Breeding has been said to be achieved, but I have yet to see a report with pictures. Some reports stated the fish lay their eggs in the floating plants, which is rather opposite to what is being done by most members of the family; so it is not sure if these reports can be trusted since breeding within the family is so rare. Sexing these fish is rather easy with well fed adults, the abdominal region close to the caudal peduncle are more rounded in females when look from above, the shape is more triangular in males

Copyright information for the images used in this article can be found on the species' full Cat-eLog page.

Down Cat-eLog Data Sheet
Scientific Name Bunocephalus verrucosus  (Walbaum, 1792)
Common Names Craggy Banjo Catfish
High-back Banjo
Type Locality No locality stated.
Synonym(s) Agmus lyriformis, Agmus scabriceps, Aspredo gronovii, Bunocephalicthys verrucosus scabriceps, Platystacus verrucosus, Silurus verrucosus
Pronunciation boon oh SEFF ah luss
Etymology Bunocephalus: From the Greek bounos, meaning hill and kephale, meaning head; in reference to the bumps on the head of the fish, which is particularly marked in some species. 
Down Species Information
Size 95mm or 3.7" SL. Find near, nearer or same sized spp.
Identification A high, ridged back distinguishes this species from other common banjo catfish imports. Also, the coracoid process extends back nearly to the origin of the pelvic fin; longer than the coracoid of Bunocephalus coracoideus.
Sexing Females have a rounder belly when look from above, especially in the region of the starting of the caudal peduncle.
Down Habitat Information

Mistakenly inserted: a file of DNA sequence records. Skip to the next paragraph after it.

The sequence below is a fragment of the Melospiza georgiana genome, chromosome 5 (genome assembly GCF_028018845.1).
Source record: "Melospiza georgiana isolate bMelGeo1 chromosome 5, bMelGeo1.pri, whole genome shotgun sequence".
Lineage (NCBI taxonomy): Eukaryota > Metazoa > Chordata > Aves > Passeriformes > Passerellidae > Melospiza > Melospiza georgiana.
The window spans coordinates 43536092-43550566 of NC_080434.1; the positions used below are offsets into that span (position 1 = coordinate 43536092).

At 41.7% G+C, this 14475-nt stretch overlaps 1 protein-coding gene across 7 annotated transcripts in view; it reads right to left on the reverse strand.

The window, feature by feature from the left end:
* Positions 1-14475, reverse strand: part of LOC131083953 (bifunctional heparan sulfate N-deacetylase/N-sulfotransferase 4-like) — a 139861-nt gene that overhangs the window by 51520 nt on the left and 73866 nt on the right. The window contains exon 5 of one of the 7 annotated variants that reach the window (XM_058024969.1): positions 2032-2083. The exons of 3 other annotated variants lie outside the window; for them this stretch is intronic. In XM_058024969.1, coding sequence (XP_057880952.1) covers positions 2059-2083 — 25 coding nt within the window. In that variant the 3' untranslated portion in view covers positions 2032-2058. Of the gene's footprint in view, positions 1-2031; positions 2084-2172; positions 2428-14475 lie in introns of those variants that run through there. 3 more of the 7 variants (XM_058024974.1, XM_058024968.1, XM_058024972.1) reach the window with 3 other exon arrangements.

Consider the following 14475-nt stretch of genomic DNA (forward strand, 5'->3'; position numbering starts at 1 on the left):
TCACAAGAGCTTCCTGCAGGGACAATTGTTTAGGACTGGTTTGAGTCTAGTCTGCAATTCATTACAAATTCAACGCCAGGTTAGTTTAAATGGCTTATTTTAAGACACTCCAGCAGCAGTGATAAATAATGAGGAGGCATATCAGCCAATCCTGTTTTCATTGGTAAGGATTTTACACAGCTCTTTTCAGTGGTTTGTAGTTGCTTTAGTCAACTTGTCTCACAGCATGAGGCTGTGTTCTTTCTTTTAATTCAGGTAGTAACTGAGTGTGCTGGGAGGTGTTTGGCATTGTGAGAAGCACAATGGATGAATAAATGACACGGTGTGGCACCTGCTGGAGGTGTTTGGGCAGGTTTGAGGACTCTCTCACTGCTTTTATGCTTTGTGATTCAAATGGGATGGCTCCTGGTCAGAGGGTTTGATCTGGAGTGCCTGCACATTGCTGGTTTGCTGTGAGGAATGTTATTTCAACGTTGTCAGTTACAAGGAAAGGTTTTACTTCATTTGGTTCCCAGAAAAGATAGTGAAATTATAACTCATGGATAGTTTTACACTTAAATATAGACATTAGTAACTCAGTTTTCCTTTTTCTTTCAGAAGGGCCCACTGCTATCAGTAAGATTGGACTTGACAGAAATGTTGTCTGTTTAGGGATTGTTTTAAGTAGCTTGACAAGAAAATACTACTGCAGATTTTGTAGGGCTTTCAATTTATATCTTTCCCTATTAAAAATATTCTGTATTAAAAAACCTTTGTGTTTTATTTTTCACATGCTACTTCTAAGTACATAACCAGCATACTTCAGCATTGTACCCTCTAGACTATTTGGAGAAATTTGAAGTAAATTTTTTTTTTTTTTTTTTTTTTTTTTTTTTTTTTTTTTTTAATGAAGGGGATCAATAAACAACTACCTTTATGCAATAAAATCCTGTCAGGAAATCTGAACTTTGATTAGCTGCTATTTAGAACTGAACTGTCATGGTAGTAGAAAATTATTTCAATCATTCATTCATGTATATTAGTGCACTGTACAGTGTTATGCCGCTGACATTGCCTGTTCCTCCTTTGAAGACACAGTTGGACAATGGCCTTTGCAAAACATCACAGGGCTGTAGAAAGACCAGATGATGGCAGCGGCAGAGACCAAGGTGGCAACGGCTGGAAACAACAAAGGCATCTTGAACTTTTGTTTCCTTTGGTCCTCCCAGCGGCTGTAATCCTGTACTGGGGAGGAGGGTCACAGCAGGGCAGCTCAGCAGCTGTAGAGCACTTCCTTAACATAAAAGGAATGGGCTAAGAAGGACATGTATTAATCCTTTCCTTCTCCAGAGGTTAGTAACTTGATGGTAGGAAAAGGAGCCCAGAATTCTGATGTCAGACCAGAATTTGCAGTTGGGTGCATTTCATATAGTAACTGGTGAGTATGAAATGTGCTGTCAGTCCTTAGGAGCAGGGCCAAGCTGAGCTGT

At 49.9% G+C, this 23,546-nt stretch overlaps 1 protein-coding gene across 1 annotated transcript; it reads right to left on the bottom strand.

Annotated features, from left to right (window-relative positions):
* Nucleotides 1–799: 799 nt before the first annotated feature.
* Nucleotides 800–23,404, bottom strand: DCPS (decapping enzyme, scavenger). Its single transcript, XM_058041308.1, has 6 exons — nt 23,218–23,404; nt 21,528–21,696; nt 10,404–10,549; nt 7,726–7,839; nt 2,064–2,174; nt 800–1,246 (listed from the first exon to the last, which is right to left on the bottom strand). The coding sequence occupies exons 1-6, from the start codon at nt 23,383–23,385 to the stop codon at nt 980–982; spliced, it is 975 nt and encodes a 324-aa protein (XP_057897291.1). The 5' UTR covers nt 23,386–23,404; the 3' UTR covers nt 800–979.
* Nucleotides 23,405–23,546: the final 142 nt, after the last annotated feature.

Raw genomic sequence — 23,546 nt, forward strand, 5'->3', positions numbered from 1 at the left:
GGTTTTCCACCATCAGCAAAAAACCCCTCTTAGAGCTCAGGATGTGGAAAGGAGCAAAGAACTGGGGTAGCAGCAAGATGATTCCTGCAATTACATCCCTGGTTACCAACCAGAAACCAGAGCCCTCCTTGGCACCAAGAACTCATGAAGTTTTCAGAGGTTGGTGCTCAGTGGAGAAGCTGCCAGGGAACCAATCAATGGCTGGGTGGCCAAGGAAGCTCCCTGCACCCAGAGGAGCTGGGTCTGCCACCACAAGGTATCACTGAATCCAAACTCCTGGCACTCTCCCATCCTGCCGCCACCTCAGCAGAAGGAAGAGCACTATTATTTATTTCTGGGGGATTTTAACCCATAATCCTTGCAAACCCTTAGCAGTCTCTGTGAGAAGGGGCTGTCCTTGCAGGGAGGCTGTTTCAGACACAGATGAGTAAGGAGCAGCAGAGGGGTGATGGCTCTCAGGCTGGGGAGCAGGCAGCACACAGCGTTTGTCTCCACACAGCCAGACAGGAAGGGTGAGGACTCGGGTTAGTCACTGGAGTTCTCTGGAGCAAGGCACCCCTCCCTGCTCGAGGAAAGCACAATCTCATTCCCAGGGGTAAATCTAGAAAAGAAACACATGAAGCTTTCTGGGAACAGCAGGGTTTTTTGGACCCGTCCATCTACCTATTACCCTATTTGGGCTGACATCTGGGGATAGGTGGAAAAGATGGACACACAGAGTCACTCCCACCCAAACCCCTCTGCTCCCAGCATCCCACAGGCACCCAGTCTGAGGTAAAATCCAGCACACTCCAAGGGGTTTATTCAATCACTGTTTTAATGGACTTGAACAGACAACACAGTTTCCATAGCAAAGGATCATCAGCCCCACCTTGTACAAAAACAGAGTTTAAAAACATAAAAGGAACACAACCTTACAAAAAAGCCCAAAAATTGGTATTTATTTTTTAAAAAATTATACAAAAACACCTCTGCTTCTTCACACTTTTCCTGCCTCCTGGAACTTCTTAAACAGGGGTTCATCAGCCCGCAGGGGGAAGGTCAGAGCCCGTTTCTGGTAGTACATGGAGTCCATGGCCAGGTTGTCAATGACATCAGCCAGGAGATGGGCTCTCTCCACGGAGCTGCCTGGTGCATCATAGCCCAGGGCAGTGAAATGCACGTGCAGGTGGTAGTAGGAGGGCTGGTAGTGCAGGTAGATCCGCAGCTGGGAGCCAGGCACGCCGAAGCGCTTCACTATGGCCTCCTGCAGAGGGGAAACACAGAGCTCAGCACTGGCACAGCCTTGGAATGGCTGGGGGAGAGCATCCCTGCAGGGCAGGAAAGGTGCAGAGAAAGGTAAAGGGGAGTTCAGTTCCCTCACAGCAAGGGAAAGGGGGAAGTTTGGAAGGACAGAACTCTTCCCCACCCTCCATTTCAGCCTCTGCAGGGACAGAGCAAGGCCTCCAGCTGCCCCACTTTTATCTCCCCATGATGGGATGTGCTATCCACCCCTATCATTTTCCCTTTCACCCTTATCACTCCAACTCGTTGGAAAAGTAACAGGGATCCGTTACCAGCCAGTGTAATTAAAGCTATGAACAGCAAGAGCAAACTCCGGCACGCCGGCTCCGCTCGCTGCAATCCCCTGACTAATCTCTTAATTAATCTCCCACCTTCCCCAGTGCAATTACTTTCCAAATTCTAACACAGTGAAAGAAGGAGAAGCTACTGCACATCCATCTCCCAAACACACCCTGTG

Distribution South America: rivers of Guyana and the Amazon River basin.
Amazon, Middle Amazon (Solimoes) (click on these areas to find other species found there)

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IUCN Red List Category Least Concern, range map and more is available on the IUCN species page. Last assessed 2020.
pH 5.8 - 7.6
Temperature 21.0-26.0°C or 69.8-78.8°F (Show species within this range)
Other Parameters No special requirements in regard to water parameters. Preferably no nitrites and nitrates as low as possible.
Down Husbandry Information
Feeding Unproblematic, the fish accepts most foods. Best fed after lights out. Only settled or very hungry fish will search for food during the daylight hours. Once accustomed, can be hand feed. When hand feeding can be fed any time, even with the lights on. User data.
Furniture A sandy substrate is suggested although this species doesn't readily burrow; you could experiment with leaf litter. Appears equally at home in dense vegetation and resorts to burrowing if no other cover available.
Compatibility Peaceful. Care should be taken not to house this fish with any species that may seriously deprive it of food.
Breeding Some reports exist that these fish lay their eggs in the roots of floating plants. Exactly how the fish reach these positions high in the water column is not recorded. Although seemingly far-fetched, this report may go some way to explaining young fishes love of hiding in leafy plants.
Breeding Reports There is no breeding report.
Down Further Information
Reference Petri Artedi sueci genera piscium Part 3, pp 574.
Registered Keepers There are 18 registered keepers, view all "my cats" data.
Wishlists Love this species? Click the heart to add it to your wish list.
There are 4 wishes to keep this species, see who wants what.
Spotters Spotted this species somewhere? Click the binoculars!
There are 11 records of this fish being seen, view them all.
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Last Update 2020 Oct 24 04:45 (species record created: 2010 Nov 05 02:42)